Write #f, strContent, 34.56, Date, False ' writes a line with formatted comma-separated values:     "This is some content",34.56,#yyyy-mm-dd#,#FALSE#
    Write #f, ' writes a blank line
    
    Close f ' close the file associated with the file number
    'Close 1, 2, 3 ' close multiple files associated with the file numbers
    'Close ' close all opened files
End Sub
See online help for more detailed information about the Print- and Write-statements.

Reading from files opened for sequential access

To read the contents of a text file, you open the file for input, then you use Line Input # or Input # to read the contents of the text file.
Use Line Input # when you need to read a file one line at a time.
With delimited files such as tab or comma separated values, you can use Input # to read each line of the file into a list of variables.

Sub Example_SequentialAccess_ReadContent()
' read all or some content
    Dim f As Integer
    
    ' open file for reading
    f = FreeFile ' get the next available file number (1 - 511)
    Open "C:\Folder\Filename.txt" For Input As #f ' open textfile for reading
    'Open "C:\Folder\Filename.txt" For Input Access Read As #f ' open textfile for reading in read only mode
    'Open "C:\Folder\Filename.txt" For Input Access Read Lock Write As #f ' open textfile for reading in read only mode, prevent other processes from writing to the file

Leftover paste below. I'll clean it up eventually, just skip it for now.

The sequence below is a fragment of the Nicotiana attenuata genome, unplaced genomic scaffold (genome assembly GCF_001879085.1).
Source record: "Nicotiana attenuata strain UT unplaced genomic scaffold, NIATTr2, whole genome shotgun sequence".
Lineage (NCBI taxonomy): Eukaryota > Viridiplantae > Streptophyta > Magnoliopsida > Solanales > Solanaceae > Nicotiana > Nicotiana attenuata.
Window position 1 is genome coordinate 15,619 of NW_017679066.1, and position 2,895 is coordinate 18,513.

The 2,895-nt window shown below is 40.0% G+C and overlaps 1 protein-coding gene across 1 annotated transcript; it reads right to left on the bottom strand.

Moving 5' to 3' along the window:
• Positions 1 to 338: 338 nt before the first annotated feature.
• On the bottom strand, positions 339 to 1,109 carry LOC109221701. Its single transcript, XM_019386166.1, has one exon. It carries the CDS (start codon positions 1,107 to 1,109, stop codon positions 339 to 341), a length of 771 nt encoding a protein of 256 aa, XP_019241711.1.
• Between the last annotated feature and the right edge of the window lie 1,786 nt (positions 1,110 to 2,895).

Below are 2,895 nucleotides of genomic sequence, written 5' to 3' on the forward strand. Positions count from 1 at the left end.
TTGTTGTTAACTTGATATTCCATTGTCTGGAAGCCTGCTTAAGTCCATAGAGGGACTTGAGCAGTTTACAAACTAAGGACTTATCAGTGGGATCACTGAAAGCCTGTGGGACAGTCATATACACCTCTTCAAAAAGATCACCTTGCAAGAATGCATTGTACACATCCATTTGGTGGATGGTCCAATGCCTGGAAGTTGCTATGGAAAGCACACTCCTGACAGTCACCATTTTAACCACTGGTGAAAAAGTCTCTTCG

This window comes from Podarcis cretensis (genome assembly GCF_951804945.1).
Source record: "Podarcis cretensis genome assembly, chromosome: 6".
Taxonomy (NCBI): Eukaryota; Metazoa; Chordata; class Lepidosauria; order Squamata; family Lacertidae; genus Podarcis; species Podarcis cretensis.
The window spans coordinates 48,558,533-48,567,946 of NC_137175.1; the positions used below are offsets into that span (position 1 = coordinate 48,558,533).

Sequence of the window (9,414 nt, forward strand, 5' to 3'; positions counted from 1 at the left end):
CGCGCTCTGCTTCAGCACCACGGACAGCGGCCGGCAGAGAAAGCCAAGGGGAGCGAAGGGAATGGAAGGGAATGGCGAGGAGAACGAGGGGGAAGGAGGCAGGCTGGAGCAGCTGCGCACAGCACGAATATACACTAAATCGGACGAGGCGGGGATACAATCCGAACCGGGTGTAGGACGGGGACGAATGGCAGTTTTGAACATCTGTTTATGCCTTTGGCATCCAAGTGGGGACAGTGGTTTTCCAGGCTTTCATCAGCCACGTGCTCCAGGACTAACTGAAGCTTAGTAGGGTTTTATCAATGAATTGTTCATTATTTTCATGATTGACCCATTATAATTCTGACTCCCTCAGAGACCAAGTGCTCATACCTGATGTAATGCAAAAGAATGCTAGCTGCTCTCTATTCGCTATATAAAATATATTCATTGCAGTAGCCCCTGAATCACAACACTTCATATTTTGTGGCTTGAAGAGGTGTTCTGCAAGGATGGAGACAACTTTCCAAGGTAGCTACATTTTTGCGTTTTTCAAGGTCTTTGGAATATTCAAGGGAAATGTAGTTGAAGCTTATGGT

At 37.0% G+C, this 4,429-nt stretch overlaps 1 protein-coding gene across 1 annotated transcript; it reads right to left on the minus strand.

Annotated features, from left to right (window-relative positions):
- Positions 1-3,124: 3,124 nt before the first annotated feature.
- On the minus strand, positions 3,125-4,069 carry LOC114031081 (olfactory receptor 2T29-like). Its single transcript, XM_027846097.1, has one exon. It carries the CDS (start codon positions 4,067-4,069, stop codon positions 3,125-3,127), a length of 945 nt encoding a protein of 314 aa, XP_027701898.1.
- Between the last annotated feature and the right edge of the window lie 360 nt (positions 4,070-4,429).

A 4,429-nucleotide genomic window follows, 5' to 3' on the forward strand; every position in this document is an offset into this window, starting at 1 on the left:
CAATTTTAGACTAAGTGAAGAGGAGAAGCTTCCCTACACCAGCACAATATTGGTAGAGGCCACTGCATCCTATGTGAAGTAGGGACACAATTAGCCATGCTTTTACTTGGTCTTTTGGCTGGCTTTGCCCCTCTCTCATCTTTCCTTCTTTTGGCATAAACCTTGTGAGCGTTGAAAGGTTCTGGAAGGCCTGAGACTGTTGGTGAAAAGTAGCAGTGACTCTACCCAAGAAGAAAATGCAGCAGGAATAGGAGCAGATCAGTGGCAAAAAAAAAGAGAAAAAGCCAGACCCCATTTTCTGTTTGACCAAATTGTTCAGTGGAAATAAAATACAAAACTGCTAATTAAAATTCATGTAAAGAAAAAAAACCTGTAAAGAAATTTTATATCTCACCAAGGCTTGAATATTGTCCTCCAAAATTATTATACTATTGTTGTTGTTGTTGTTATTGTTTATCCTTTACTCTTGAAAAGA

' read content from a text file
    Dim strContent As String
    If Not EOF(f) Then
        strContent = Input(LOF(f), #f) ' reads all content from a textfile
        'strContent = Input(100, #f) ' reads the first 100 characters from a textfile
        Debug.Print strContent
    End If
    Close f ' close the file associated with the file number
End Sub

Sub Example_SequentialAccess_ReadLines1()
' read each line
    Dim f As Integer
    
    ' open file for reading
    f = FreeFile ' get the next available file number (1 - 511)
    Open "C:\Folder\Filename.txt" For Input As #f ' open textfile for reading
    'Open "C:\Folder\Filename.txt" For Input Access Read As #f ' open textfile for reading in read only mode
    'Open "C:\Folder\Filename.txt" For Input Access Read Lock Write As #f ' open textfile for reading in read only mode, prevent other processes from writing to the file
    
    ' read lines from a text file
    Dim strLine As String
    Do While Not EOF(f)
        Line Input #f, strLine ' read a line from a textfile
        Debug.Print strLine ' do something with the string
    Loop
    Close f ' close the file associated with the file number
End Sub